One potential solution is to push for all stages of the production process to be localized. Lithium processing and battery manufacturing should take place in Cornwall, says Neill Wood of the Camborne School of Mines. “Not only would this increase the economic benefits to the region, but it would also provide an environmentally-focused best-practice approach.” In other words, the shorter the transport distance of the raw material, the lower the carbon footprint. In the likely scenario where the investors – who stand to benefit most financially from mining – will not be based in Cornwall, adding value to the product in the immediate area is one way to keep some wealth circulating in the local economy.

Dr. Loveday Jenkin, adviser to Crowan, Sithney and Wendron, is both cautious and optimistic about the prospect of lithium mining. Surrounded by sea, the area is blessed with some of the best resources of wave, wind and solar energy, and if lithium is made available as a result of Cornish supply, it could fuel the development of green tech projects that exploit these natural resources. But Jenkin says community involvement must come first. “I generally think we need some sort of way for the community to have a strategic overview of the benefits to the community,” she notes. “It’s not about how much money you generate, it’s how that money is used and whether it flows through the local economy.”

According to her, this means a return to the localized management of minerals and a greater delegation of powers from the central government, allowing better decisions to be made. “We tend to find that whatever government is in power, they make funding decisions without understanding how Cornwall works, which means it often doesn’t work for Cornwall,” she says.

Extraction, not exploitation.

Examining past mining sites across the country can offer valuable lessons in this regard. When oil was discovered in the North Sea in the 1970s, Shetland Council scrambled to imagine how the Shetland way of life might be impacted. Anxious to protect both culture and pre-existing industries, MEPs successfully argued for the transfer of some decision-making power from national to local authorities, allowing for long-term planning of how to handle the influx of workers and wealth in the region.

Indeed, Anne Harris of Charcoal Action Network – an NGO that supports communities seeking justice from coal mining projects – advises involving the community in the process as early as possible, ideally “before planning is approved, as that is when you have the most influence”. Local communities should try to “seek out the non-technical summaries of companies submitting applications,” she says. “These will often tell them things like the number of jobs, the number of people that would be employed, the tonnage that would come out, [and] what would be the transport routes.

Although not a legal requirement, companies have been known to negotiate community “agreements” and agree terms of use early on in extractive projects. These “agreements” are often made in the specific area where the extraction will take place. However, the Shetland Community Benevolent Fund, a local working group, moved away from localized offsets. Formed from 18 community councils, the body negotiates with wind farms as a region to avoid polarizing neighboring communities and instead accumulate funds to undertake larger projects and investments.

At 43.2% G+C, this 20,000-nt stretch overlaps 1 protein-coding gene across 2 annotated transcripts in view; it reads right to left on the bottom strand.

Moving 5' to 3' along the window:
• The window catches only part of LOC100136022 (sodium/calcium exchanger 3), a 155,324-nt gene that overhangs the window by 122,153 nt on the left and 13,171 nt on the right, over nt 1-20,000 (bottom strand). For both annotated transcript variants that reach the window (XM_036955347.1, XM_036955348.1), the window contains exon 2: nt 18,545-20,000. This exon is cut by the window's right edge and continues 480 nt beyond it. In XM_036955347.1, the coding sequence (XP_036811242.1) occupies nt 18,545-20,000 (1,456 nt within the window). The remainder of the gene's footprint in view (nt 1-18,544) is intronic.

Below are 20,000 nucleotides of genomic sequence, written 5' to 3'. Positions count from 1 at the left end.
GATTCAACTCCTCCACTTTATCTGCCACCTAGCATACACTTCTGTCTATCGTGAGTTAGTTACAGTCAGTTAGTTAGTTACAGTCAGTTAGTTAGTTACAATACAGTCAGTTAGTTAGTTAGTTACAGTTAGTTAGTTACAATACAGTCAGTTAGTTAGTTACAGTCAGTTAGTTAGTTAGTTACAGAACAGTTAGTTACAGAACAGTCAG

If Cornwall were to take this approach and negotiate ‘funds’ from potential mining projects as a region, investing in long-term renewables could prove to be a big enough project to offset any environmental impact of short-term mining. Cornwall Community Energyfor example, runs community-owned renewable energy projects and was set up to retain some of the estimated £2billion the county pays annually for energy.

Investing funds in renewable projects can also help offset the environmental impacts of mining. Even zero carbon mining operations can never be fully sustainable because once the ore is gone, it is gone. At the end of May, activists created a climate camp outside the Cornwall County Council building in Truro demanding greater commitments to achieve net zero carbon emissions by 2030. Any new mining developments – even those in favor of a green future – will need to show they are working environment or face opposition from an increasingly active climate movement.

As of this writing, no public task force or strategic plan appears to exist regarding lithium mining projects in Cornwall, and the risks are cause for concern. But many of those invested in county interests think it’s worth pursuing. “If residents want more than tourism and retirement, something has to happen here,” says Jenkin.

For Jenkin, however, it is the participation of residents that will make or break the project. With the lessons of Cornish history and successful examples of community organizing elsewhere to build on, they can take steps to ensure extraction does not mean exploitation.

Lucie Akerman is a freelance journalist living in Falmouth, Kernow.